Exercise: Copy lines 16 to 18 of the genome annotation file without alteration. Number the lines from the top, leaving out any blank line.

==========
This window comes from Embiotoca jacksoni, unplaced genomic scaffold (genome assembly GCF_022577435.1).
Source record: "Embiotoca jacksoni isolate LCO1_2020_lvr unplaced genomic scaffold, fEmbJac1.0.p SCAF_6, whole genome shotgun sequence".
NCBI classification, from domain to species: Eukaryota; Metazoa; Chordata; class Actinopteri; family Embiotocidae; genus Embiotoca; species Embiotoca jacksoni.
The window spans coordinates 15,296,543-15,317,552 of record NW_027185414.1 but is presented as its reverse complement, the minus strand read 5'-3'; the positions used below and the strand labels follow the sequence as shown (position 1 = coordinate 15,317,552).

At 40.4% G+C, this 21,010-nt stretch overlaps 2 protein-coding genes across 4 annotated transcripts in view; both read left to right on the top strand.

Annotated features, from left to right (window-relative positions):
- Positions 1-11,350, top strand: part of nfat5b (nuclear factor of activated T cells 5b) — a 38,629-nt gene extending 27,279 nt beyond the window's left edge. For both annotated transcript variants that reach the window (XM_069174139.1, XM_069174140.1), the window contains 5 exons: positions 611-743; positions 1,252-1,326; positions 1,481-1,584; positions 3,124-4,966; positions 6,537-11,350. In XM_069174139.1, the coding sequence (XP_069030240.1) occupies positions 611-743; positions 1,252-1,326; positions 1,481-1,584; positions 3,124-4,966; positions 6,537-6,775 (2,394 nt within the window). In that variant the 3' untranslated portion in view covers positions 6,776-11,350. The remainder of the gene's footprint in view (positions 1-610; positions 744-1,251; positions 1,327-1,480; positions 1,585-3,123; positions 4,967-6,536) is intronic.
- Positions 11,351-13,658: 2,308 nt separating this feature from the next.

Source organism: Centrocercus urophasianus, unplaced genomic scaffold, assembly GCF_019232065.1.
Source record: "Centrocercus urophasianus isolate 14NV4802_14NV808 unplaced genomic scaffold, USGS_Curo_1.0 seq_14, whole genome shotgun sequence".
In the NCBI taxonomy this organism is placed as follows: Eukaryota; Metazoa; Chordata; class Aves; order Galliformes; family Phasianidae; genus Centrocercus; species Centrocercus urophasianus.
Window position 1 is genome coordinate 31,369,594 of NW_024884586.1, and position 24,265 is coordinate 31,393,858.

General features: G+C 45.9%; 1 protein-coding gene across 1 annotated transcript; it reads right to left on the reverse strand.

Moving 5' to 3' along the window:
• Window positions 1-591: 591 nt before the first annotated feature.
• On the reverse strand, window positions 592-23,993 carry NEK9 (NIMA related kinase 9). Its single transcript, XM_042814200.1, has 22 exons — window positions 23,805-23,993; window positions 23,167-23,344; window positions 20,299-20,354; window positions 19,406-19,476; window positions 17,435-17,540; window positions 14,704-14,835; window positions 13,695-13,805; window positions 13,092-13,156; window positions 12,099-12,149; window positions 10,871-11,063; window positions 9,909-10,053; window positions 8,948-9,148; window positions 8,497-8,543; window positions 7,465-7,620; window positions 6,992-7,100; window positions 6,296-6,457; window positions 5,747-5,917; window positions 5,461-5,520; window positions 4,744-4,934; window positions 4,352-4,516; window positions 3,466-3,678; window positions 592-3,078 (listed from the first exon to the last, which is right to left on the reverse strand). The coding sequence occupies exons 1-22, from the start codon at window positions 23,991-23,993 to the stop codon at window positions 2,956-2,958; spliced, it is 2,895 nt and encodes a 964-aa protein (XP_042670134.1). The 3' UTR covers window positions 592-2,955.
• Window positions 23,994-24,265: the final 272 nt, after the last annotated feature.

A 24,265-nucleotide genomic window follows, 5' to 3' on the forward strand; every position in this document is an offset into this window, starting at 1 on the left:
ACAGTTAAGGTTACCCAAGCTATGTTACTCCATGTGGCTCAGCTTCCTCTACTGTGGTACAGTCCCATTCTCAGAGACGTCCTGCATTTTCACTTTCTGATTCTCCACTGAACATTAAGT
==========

• On the reverse strand, window positions 592-23,993 carry NEK9 (NIMA related kinase 9). Its single transcript, XM_042814200.1, has 22 exons — window positions 23,805-23,993; window positions 23,167-23,344; window positions 20,299-20,354; window positions 19,406-19,476; window positions 17,435-17,540; window positions 14,704-14,835; window positions 13,695-13,805; window positions 13,092-13,156; window positions 12,099-12,149; window positions 10,871-11,063; window positions 9,909-10,053; window positions 8,948-9,148; window positions 8,497-8,543; window positions 7,465-7,620; window positions 6,992-7,100; window positions 6,296-6,457; window positions 5,747-5,917; window positions 5,461-5,520; window positions 4,744-4,934; window positions 4,352-4,516; window positions 3,466-3,678; window positions 592-3,078 (listed from the first exon to the last, which is right to left on the reverse strand). The coding sequence occupies exons 1-22, from the start codon at window positions 23,991-23,993 to the stop codon at window positions 2,956-2,958; spliced, it is 2,895 nt and encodes a 964-aa protein (XP_042670134.1). The 3' UTR covers window positions 592-2,955.
• Window positions 23,994-24,265: the final 272 nt, after the last annotated feature.

A 24,265-nucleotide genomic window follows, 5' to 3' on the forward strand; every position in this document is an offset into this window, starting at 1 on the left: